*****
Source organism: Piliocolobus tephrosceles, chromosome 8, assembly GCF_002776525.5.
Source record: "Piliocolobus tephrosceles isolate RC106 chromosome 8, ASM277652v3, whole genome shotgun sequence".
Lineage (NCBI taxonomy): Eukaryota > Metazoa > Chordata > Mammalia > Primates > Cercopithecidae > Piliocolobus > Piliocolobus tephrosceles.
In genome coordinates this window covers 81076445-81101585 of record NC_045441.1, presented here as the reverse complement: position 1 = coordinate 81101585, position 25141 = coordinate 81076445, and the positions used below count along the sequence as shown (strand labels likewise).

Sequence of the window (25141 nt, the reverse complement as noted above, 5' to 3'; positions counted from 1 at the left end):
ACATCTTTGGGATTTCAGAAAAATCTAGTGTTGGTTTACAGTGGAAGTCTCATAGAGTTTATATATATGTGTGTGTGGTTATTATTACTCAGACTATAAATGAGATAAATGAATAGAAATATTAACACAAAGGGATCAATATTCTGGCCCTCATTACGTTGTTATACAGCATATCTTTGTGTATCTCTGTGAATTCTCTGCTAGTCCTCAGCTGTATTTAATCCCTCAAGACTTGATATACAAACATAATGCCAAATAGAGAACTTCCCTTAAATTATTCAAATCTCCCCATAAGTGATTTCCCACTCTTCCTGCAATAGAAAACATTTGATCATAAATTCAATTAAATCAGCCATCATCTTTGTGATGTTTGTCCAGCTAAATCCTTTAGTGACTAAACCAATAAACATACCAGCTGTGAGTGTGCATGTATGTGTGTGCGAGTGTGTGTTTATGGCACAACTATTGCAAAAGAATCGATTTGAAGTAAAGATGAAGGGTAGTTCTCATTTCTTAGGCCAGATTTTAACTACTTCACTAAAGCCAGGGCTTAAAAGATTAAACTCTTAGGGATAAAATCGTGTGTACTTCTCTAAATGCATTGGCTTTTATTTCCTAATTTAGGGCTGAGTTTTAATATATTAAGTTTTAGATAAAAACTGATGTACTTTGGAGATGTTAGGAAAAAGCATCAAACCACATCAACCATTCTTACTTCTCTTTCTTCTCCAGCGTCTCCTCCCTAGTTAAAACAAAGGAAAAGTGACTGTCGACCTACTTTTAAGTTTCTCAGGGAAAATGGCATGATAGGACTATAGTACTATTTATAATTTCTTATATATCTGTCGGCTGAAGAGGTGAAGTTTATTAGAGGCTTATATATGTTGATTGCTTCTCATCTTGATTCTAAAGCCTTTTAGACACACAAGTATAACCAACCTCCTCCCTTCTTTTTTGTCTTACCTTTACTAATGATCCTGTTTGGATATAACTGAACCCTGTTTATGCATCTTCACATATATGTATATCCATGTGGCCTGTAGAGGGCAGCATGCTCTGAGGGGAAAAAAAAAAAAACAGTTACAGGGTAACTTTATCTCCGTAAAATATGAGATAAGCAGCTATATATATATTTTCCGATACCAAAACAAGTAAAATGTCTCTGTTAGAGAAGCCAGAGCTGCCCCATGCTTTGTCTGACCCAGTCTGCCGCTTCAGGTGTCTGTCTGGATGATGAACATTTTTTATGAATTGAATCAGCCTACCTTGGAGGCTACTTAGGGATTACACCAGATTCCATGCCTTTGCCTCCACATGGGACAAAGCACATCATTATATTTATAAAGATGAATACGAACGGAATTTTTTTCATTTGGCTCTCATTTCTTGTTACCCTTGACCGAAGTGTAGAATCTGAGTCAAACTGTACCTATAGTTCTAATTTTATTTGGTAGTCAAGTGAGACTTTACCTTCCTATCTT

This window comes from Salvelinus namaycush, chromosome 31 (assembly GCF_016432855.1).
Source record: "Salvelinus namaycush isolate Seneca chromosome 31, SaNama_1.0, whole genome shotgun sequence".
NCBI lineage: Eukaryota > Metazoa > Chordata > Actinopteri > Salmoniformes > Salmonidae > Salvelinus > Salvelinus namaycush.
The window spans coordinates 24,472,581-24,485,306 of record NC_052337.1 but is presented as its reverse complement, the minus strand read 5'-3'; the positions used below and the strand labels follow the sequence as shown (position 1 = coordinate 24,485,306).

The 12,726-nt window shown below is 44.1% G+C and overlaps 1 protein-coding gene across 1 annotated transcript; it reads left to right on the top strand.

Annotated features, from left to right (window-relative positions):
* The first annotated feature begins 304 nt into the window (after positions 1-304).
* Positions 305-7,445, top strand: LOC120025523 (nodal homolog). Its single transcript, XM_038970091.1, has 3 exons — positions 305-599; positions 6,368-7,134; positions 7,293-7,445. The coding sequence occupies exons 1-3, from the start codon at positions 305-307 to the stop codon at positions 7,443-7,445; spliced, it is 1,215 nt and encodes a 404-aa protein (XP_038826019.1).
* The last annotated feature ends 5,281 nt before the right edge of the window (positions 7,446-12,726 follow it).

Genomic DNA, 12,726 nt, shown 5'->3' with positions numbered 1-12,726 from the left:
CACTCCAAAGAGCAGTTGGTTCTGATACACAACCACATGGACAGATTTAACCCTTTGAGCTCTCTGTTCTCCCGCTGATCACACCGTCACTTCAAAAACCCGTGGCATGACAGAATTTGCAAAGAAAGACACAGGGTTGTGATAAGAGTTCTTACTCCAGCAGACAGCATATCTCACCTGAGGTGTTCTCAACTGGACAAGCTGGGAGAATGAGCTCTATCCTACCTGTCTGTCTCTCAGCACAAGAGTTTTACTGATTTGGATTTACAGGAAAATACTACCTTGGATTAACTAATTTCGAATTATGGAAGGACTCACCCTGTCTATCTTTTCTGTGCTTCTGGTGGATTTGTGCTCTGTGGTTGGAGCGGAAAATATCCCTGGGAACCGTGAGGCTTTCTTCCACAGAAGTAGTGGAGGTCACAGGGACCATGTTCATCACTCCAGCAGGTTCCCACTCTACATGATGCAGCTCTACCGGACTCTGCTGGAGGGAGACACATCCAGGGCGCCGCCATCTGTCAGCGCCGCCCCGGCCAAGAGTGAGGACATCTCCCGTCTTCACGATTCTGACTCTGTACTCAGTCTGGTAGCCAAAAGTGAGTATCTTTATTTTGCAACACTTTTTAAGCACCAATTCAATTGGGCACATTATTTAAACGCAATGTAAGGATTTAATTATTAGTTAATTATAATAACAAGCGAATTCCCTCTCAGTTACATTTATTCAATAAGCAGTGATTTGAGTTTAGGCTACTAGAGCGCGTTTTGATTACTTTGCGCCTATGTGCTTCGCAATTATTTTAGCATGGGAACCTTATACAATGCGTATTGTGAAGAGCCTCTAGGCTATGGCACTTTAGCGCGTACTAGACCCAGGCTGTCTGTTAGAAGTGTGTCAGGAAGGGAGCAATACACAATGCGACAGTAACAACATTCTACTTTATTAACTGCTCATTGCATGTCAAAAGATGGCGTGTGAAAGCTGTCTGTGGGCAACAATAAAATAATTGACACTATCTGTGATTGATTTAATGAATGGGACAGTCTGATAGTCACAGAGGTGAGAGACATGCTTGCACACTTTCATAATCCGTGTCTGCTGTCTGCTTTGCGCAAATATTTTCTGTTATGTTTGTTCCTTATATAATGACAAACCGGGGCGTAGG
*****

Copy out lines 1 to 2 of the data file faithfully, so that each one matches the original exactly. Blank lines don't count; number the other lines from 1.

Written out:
Source organism: Piliocolobus tephrosceles, chromosome 8, assembly GCF_002776525.5.
Source record: "Piliocolobus tephrosceles isolate RC106 chromosome 8, ASM277652v3, whole genome shotgun sequence".